Preventing Cognitive Decline Is Possible
A common fear many of us hold, both for ourselves and our loved ones, is cognitive impairment. As we age, cognition declines naturally. Our memory, judgment, thinking processes, and language skills can all be affected. Thankfully, it is possible to prevent cognitive decline.
In this post, we’ll take a look at the varying types of age-related cognitive impairment and some preventative measures.
The differences between expected cognitive decline, MCI, and dementia
With age, a certain amount of cognitive decline is expected. This is normally related to memory and manifests as nothing more serious than forgetfulness.
Above and beyond normal age-related changes, some individuals have MCI or mild cognitive impairment. MCI manifests as forgetfulness, impulsiveness, and poor judgment. People with MCI may feel depressed, anxious, apathetic, and irritable. MCI indicates a greater risk of developing dementia.
Dementia is a more serious kind of cognitive decline. People with dementia live with all the above signs and symptoms and, in the late stages, experience these at levels that interfere with daily life.
Thankfully, we can take some useful steps toward preventing all forms of cognitive decline.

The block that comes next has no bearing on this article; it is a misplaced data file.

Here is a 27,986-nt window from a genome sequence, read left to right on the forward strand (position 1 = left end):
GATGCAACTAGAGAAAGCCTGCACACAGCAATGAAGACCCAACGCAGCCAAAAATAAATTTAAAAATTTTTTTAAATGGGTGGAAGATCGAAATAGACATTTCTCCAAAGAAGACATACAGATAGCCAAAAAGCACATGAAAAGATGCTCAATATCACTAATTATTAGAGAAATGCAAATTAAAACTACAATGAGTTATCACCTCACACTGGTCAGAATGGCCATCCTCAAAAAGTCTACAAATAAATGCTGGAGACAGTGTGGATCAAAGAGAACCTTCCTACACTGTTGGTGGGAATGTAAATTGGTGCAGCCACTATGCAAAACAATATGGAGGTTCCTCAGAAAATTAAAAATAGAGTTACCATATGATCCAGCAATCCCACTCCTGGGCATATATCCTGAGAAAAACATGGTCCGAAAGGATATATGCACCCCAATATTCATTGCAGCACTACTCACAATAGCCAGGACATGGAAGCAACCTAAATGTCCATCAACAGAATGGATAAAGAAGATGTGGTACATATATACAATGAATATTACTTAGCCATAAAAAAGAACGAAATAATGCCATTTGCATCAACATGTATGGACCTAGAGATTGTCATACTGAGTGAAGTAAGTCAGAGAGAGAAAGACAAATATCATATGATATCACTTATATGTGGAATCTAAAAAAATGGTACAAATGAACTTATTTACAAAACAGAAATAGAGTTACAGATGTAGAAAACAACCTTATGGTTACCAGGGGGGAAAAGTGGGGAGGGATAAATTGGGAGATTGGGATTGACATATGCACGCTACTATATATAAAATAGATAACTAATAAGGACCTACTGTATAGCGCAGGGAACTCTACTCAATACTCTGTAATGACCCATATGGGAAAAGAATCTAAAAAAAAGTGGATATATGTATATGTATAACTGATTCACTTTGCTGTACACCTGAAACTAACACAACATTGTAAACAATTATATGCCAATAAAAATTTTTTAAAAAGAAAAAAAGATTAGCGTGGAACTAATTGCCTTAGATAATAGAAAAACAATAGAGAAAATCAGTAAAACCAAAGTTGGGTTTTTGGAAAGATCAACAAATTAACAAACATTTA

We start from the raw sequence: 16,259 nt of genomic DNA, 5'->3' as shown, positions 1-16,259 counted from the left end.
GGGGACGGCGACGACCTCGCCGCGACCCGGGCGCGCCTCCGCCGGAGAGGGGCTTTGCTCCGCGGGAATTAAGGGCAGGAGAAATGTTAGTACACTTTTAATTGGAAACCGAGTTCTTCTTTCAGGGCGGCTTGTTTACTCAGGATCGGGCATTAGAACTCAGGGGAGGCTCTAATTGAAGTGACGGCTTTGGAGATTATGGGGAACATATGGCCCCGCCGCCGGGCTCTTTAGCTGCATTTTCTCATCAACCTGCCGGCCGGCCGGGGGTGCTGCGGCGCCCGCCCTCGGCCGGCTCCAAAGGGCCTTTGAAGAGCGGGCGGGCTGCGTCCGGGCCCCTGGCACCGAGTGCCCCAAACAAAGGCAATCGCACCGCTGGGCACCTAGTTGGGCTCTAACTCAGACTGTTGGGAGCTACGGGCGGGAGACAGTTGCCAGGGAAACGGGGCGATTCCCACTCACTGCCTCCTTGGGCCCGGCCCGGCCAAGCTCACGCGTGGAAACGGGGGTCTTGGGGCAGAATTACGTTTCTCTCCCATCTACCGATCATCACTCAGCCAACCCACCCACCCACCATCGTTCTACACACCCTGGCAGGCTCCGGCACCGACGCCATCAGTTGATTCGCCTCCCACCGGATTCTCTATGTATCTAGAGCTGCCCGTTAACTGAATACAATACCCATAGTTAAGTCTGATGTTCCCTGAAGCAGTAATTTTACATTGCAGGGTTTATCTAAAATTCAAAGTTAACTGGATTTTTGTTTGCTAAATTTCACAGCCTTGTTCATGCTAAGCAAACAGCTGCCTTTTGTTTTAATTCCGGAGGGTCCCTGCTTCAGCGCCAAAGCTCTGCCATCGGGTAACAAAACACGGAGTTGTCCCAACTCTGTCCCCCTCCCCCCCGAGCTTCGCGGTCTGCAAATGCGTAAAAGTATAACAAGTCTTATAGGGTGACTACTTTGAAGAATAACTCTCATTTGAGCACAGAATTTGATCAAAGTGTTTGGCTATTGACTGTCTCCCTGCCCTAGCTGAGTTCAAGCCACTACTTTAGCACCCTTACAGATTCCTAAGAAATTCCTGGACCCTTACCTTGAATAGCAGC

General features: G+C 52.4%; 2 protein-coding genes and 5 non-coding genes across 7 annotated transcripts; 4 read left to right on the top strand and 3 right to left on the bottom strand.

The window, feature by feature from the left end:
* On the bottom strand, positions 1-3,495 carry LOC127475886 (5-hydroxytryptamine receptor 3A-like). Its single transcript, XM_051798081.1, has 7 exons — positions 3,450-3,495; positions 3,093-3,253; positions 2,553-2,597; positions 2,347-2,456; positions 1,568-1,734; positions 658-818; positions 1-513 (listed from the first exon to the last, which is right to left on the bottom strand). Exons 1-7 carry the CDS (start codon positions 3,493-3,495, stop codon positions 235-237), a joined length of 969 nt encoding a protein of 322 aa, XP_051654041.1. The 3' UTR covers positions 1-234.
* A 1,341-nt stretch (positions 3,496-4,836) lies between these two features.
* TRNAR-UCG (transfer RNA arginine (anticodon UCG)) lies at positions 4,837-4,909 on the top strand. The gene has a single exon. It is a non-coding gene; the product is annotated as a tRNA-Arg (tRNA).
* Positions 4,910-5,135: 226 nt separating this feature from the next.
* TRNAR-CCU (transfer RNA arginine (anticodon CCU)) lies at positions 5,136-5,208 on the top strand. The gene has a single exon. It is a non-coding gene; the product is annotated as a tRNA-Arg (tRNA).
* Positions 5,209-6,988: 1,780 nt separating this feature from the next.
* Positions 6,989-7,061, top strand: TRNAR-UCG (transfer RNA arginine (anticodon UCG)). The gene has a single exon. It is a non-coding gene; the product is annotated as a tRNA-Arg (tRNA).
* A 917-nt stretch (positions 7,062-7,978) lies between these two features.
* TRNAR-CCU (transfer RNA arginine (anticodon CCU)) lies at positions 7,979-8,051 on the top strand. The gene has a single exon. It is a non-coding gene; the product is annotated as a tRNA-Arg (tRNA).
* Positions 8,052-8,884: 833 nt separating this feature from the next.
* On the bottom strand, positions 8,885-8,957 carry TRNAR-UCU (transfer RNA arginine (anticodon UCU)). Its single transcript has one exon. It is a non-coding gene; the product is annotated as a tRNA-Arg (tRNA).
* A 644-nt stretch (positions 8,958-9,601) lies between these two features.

Prevent cognitive decline with sobriety
Numerous studies point to the fact that many of the risk factors associated with cognitive impairment are controllable. Even in people who carry the APOE4 gene, a gene associated with Alzheimer’s. Smoking, a poor diet, drug and alcohol use, and a lack of exercise all contribute to the risk of cognitive issues.
Increasingly, researchers are finding that seniors who lived through the swinging sixties and imbibed their fair share of recreational drugs are suffering greater decline than their sober peers. Seniors aren’t the only ones affected either. Many younger people are living with severe cognitive impairment thanks to the lingering after-effects of party drugs such as MDMA.
Smoking and alcohol are also responsible for cognitive decline. A recent meta-analysis of 19 studies related to smoking and cognitive impairment showed that smokers were at greater risk across the board. The findings suggest that cigarette smoke has neurotoxic effects.
The link between alcohol, brain cell death, and cognitive decline is well described and incontrovertible. Heavy drinkers are at even greater risk.
It seems that everywhere we turn these days, we are urged to eat a clean and healthful diet. There’s a good reason for that, not least of which is that eating well can help prevent cognitive decline. Many studies point to the fact that adequate consumption of fruits and vegetables is a preventative measure against cognition issues. Low intake has the opposite effect.
Exercise the brain to prevent cognitive decline
Our brains are complex organs and the adage “use it or lose it” hold true when it comes to mental acuity. Giving our brains a workout isn’t hard; anything that requires us to think, reason, or solve, exercises our minds.
Brain-training apps are programs are a fun and lighthearted way to stretch the limits of our cognitive function. As too are riddles, puzzles, conversations, and really all forms of social interaction.
Age-related cognitive impairment doesn’t have to be a given. Science has shown us over and over again that we can prevent cognitive decline. To find out about the steps we take here at Fairview Adult Day Care Centre in Brooklyn, please get in touch with us today.